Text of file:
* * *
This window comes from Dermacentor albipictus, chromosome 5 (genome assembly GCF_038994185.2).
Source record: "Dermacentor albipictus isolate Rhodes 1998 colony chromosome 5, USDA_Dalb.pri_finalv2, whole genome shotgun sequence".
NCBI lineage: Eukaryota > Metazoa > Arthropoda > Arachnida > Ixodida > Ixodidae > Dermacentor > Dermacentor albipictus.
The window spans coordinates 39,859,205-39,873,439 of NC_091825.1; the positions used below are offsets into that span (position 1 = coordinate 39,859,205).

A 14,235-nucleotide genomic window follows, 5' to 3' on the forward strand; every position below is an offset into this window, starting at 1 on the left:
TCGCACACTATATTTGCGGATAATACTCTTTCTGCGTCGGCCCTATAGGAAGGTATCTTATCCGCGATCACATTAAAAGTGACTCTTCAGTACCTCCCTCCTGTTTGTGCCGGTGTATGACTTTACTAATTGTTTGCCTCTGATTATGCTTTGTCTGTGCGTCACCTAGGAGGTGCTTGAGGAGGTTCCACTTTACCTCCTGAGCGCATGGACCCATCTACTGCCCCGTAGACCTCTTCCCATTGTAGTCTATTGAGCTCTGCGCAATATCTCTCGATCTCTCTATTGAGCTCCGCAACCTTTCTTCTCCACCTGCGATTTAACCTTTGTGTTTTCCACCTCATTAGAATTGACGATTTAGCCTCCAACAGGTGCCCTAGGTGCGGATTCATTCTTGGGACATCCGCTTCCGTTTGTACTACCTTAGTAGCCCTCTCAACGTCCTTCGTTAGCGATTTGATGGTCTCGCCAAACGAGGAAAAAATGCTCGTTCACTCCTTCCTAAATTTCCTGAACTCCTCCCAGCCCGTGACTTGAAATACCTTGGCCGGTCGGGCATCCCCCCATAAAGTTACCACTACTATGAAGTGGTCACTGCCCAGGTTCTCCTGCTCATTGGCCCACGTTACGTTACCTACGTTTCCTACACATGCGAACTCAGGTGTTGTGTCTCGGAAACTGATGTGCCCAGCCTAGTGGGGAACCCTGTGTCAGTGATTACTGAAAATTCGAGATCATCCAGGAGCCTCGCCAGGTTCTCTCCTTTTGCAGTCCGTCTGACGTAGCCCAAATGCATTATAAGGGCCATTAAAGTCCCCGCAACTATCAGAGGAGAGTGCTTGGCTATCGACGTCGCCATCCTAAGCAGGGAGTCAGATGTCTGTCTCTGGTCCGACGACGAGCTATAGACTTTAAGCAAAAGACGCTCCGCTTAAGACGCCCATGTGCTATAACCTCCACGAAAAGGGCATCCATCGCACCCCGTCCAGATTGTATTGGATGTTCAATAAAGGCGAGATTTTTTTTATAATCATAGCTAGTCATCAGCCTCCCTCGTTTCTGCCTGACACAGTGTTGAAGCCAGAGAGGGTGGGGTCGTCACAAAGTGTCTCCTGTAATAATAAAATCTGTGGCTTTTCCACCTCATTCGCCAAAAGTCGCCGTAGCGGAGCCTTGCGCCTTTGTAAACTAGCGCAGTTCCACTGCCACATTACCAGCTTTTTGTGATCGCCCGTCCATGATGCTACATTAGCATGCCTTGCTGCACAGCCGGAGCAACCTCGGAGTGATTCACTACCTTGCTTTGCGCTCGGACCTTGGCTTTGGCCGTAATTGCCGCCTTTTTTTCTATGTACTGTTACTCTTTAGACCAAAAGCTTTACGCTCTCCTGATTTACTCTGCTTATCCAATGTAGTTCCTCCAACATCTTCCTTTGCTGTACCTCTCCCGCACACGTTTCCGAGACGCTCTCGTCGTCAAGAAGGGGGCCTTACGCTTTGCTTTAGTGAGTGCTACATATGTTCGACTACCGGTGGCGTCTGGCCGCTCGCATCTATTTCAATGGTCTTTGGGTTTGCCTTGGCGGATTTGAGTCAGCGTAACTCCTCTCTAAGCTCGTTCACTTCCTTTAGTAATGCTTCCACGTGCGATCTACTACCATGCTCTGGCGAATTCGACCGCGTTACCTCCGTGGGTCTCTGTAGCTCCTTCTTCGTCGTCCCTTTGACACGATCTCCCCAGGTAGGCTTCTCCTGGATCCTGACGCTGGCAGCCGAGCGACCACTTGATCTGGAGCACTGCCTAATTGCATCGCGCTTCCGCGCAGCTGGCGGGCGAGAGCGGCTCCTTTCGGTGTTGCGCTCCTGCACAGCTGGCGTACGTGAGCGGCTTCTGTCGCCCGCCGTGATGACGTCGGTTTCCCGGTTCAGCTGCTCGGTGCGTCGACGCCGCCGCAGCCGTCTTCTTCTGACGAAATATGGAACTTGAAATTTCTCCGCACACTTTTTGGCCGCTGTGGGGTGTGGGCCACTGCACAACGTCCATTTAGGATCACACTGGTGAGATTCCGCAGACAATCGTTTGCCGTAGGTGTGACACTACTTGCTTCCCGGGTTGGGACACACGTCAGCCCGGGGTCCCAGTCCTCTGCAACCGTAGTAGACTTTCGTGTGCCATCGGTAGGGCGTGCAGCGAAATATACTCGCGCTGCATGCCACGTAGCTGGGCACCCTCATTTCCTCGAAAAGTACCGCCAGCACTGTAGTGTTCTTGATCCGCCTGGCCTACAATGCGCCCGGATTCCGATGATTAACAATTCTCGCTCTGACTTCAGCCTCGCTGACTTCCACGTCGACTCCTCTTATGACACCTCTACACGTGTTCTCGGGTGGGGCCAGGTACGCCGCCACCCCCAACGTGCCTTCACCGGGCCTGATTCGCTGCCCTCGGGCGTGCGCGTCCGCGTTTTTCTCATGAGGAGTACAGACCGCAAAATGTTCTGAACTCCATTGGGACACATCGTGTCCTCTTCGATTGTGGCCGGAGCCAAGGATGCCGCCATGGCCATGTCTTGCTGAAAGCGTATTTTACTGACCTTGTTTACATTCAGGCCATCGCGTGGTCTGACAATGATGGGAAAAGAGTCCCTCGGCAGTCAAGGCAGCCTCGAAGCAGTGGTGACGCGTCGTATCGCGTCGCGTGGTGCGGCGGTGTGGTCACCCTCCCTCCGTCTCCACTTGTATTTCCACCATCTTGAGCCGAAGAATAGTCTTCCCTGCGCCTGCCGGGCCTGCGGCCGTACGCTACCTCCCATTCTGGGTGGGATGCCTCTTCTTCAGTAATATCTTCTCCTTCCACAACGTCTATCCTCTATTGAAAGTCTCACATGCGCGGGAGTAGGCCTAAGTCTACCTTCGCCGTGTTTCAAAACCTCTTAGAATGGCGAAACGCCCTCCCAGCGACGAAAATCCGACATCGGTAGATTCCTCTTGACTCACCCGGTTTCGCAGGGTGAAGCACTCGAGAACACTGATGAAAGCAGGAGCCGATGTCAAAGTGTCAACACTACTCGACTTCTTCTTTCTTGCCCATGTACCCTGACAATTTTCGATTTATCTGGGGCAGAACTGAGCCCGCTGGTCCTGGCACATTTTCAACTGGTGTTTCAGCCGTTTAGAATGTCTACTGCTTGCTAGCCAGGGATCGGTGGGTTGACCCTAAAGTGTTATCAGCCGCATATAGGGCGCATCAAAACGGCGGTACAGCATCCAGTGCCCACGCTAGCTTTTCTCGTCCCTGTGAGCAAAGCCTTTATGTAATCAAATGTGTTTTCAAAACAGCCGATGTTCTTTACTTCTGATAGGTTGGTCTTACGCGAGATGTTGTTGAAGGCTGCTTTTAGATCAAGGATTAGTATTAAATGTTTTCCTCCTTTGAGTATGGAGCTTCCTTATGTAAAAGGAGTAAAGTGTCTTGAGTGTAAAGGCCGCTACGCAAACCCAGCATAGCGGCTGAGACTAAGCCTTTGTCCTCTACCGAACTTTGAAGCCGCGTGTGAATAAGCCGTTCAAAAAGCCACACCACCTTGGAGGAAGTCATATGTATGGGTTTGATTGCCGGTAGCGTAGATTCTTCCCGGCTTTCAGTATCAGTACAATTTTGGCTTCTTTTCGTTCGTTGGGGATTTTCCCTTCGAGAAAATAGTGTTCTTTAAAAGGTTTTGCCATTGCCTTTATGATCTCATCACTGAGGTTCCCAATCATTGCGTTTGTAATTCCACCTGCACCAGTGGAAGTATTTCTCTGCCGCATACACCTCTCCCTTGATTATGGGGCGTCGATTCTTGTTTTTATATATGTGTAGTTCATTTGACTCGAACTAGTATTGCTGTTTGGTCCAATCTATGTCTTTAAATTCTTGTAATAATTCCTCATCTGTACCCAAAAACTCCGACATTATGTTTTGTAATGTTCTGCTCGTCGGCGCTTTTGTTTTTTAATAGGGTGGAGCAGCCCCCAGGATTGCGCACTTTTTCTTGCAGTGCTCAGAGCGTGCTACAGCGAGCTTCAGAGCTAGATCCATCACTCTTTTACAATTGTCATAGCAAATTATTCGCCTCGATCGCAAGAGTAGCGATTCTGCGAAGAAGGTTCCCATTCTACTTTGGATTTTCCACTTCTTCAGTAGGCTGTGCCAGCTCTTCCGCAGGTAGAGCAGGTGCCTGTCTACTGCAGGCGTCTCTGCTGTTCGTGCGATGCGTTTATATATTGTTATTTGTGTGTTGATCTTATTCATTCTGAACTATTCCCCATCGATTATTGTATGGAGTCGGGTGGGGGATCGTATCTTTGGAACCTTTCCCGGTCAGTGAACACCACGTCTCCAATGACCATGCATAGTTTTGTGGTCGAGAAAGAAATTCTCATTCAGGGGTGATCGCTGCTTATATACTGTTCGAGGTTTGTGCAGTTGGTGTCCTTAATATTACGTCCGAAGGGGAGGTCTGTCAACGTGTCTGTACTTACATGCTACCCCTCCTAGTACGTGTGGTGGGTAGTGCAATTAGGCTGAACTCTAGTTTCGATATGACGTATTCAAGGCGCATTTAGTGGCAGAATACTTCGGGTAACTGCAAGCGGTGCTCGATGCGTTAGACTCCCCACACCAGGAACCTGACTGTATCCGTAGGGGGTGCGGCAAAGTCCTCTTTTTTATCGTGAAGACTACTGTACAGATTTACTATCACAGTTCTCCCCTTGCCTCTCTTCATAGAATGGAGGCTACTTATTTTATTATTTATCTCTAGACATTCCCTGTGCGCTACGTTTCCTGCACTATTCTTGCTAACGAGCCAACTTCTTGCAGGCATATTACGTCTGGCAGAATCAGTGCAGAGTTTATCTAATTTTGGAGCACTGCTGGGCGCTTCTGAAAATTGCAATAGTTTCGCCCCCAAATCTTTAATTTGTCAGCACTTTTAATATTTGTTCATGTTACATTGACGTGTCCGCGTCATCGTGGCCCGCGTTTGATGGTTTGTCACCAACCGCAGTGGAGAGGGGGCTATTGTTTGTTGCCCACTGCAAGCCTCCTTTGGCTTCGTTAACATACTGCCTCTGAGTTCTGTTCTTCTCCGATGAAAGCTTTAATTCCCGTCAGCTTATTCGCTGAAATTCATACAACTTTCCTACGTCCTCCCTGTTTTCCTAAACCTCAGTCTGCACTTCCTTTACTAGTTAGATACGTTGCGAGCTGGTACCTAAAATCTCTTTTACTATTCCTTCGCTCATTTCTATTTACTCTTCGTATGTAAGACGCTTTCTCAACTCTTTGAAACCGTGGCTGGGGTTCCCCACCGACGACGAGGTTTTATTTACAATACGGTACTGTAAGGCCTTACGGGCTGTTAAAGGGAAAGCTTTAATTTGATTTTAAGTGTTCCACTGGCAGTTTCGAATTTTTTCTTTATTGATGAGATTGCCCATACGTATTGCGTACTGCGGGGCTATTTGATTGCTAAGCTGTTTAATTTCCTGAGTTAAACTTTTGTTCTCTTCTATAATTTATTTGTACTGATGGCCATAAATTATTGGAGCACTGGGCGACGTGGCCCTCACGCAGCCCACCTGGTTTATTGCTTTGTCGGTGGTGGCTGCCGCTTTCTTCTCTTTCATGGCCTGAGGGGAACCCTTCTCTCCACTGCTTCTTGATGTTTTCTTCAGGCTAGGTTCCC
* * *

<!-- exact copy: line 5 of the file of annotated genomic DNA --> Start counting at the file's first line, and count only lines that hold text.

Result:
A 14,235-nucleotide genomic window follows, 5' to 3' on the forward strand; every position below is an offset into this window, starting at 1 on the left: